Pointing to a field far from seashore, loch or river, he said that a ship would anchor there one day. “A village with four churches will get another spire,” said Coinneach, “and a ship will come from the sky and moor at it.” This happened in 1932 when an airship made an emergency landing and was tied up to the spire of the new church.

“The sheep shall eat the men” During the Highland Clearances, families were driven from the Highlands by the landowners and the land they farmed was given over to the grazing of sheep.

At the height of his fame and powers, Odhar made his most notorious prediction which would ultimately cost him his life. Isabella, wife of the Earl of Seaforth and said to be one of the ugliest women in Scotland, asked for his advice. She wanted news of her husband who was on a visit to Paris. Odhar reassured her that the Earl was in good health but refused to elaborate further.

This enraged Isabella, who demanded that he tell her everything or she would have him killed. Coinneach told her that her husband was with another woman, fairer than herself, and he foretold the end of the Seaforth line, with the last heir being deaf and dumb. (Francis Humberston Mackenzie, deaf and dumb from scarlet fever as a child, inherited the title in 1783. He had four children who died prematurely and the line came to an end.) Isabella was so incensed by this that she had Coinneach seized and thrown head-first into a barrel of boiling tar.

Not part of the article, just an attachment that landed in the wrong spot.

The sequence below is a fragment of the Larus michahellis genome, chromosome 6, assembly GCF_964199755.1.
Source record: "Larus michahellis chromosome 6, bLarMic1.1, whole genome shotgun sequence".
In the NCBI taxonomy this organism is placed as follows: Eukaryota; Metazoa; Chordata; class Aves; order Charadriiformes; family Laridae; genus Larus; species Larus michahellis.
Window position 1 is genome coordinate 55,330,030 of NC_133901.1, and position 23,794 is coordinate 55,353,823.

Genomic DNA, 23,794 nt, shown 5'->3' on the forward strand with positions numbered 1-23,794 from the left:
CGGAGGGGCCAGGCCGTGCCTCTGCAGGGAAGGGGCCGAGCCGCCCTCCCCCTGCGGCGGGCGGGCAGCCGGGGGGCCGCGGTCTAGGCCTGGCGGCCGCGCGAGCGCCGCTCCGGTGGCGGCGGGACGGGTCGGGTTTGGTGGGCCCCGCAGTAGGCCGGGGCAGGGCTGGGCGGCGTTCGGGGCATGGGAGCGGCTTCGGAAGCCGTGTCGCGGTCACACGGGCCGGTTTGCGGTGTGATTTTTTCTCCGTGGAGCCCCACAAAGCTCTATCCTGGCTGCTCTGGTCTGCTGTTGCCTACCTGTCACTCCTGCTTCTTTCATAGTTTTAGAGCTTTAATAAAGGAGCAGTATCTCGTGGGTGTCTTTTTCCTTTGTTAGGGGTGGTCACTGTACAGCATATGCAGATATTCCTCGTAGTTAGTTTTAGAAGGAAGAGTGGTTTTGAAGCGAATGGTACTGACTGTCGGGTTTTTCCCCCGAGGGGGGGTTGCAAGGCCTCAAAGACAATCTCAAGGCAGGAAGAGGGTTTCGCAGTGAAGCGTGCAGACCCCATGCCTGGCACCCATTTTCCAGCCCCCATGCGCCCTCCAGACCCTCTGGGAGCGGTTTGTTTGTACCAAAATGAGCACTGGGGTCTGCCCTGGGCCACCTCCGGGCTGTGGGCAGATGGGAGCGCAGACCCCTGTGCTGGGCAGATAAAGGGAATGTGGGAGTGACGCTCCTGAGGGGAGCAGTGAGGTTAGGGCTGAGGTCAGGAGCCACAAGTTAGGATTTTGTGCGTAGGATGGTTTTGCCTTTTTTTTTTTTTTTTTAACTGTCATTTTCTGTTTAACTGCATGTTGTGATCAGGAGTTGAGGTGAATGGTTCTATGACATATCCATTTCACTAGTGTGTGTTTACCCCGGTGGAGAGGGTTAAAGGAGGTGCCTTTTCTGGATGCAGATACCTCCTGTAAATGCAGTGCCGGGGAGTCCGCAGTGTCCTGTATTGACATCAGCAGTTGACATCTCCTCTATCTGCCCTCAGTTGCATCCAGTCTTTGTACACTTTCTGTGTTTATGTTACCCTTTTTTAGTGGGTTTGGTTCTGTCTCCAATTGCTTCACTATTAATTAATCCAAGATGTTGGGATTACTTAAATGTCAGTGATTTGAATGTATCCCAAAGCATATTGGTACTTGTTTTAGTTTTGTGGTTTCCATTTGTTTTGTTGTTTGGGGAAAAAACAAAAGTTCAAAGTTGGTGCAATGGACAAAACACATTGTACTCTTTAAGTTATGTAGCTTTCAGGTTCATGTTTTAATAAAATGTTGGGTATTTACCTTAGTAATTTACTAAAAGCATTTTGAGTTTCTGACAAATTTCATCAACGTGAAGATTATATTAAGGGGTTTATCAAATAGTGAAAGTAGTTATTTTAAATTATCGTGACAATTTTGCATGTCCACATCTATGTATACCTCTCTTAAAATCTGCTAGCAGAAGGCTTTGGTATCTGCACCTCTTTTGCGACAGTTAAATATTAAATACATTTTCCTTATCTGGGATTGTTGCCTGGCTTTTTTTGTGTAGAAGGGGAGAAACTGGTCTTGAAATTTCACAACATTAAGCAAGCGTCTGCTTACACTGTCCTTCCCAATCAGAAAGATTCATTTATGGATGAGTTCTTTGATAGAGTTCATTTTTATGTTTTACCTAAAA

Whilst the legend of the Brahan Seer is well known in folklore, there is no documentation of a Coinneach Odhar ever having existed in the Highlands during the 17th century. But there is in the 16th century.

Parliamentary records from 1577 show that two writs were issued for the arrest of the “principal enchanter” Coinneach Odhar. This Coinneach was reputedly a gypsy who supplied poison to a Catherine Ross, who wished to remove the rivals to the inheritance of her sons. She had already recruited some 26 witches who had failed. The police were called and records show that while many of the witches were caught and burnt, what happened to Coinneach remains a mystery. If he was caught it is likely that he too would have been burnt, which reflects the legend that he was burnt in a spiked tar barrel. There is a stone slab by the light house at Chanonry Point, near Fortrose, that is said to mark the spot where he died. The inscription reads: “This stone commemorates the legend of Coinneach Odhar better known as the BRAHAN SEER – Many of his prophesies were fulfilled and tradition holds that his untimely death by burning in tar followed his final prophecy of the doom of the House of Seaforth.”

Were these two different people or the same? Could the life of the gypsy and poisoner have been twisted into the story of the seer? Was the 16th century Coinneach the grandfather of the Brahan Seer?

Whatever the truth, the legend is well known and respected today. A Celtic stone, the Eagle Stone, stands in Strathpeffer, Ross-shire. The Seer said that if the stone fell down three times, then Loch Ussie would flood the valley below so that ships could sail to Strathpeffer. The stone has fallen down twice: it is now set in concrete.